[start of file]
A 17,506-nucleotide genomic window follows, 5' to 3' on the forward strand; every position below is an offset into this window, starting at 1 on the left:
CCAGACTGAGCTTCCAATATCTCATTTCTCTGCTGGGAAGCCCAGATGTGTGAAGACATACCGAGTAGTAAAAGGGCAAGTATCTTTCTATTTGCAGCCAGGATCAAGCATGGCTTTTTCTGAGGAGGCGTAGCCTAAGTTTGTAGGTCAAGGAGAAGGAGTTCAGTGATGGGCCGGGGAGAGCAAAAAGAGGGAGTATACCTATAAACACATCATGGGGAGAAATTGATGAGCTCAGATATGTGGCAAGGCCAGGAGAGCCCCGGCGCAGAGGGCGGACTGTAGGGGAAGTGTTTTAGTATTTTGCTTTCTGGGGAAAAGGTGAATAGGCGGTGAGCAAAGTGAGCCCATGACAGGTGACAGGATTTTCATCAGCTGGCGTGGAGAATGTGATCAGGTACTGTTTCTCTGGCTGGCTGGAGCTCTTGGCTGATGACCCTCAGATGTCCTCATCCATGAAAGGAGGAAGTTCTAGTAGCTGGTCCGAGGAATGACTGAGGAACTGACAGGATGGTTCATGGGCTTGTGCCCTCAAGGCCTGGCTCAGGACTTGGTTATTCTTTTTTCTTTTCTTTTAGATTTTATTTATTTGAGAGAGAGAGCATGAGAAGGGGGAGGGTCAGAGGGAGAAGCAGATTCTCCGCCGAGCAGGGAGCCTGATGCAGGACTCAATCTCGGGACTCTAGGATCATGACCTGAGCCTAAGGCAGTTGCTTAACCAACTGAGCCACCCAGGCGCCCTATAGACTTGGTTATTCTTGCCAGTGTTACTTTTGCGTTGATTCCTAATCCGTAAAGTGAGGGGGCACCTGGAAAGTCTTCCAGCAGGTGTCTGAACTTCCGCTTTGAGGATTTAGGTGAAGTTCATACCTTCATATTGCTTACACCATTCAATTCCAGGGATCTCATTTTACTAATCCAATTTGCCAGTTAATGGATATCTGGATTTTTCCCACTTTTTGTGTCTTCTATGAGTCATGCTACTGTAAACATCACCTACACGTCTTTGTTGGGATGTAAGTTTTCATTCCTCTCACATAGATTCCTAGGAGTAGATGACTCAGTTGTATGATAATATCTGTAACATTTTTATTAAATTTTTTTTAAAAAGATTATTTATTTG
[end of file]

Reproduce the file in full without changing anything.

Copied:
A 17,506-nucleotide genomic window follows, 5' to 3' on the forward strand; every position below is an offset into this window, starting at 1 on the left:
CCAGACTGAGCTTCCAATATCTCATTTCTCTGCTGGGAAGCCCAGATGTGTGAAGACATACCGAGTAGTAAAAGGGCAAGTATCTTTCTATTTGCAGCCAGGATCAAGCATGGCTTTTTCTGAGGAGGCGTAGCCTAAGTTTGTAGGTCAAGGAGAAGGAGTTCAGTGATGGGCCGGGGAGAGCAAAAAGAGGGAGTATACCTATAAACACATCATGGGGAGAAATTGATGAGCTCAGATATGTGGCAAGGCCAGGAGAGCCCCGGCGCAGAGGGCGGACTGTAGGGGAAGTGTTTTAGTATTTTGCTTTCTGGGGAAAAGGTGAATAGGCGGTGAGCAAAGTGAGCCCATGACAGGTGACAGGATTTTCATCAGCTGGCGTGGAGAATGTGATCAGGTACTGTTTCTCTGGCTGGCTGGAGCTCTTGGCTGATGACCCTCAGATGTCCTCATCCATGAAAGGAGGAAGTTCTAGTAGCTGGTCCGAGGAATGACTGAGGAACTGACAGGATGGTTCATGGGCTTGTGCCCTCAAGGCCTGGCTCAGGACTTGGTTATTCTTTTTTCTTTTCTTTTAGATTTTATTTATTTGAGAGAGAGAGCATGAGAAGGGGGAGGGTCAGAGGGAGAAGCAGATTCTCCGCCGAGCAGGGAGCCTGATGCAGGACTCAATCTCGGGACTCTAGGATCATGACCTGAGCCTAAGGCAGTTGCTTAACCAACTGAGCCACCCAGGCGCCCTATAGACTTGGTTATTCTTGCCAGTGTTACTTTTGCGTTGATTCCTAATCCGTAAAGTGAGGGGGCACCTGGAAAGTCTTCCAGCAGGTGTCTGAACTTCCGCTTTGAGGATTTAGGTGAAGTTCATACCTTCATATTGCTTACACCATTCAATTCCAGGGATCTCATTTTACTAATCCAATTTGCCAGTTAATGGATATCTGGATTTTTCCCACTTTTTGTGTCTTCTATGAGTCATGCTACTGTAAACATCACCTACACGTCTTTGTTGGGATGTAAGTTTTCATTCCTCTCACATAGATTCCTAGGAGTAGATGACTCAGTTGTATGATAATATCTGTAACATTTTTATTAAATTTTTTTTAAAAAGATTATTTATTTG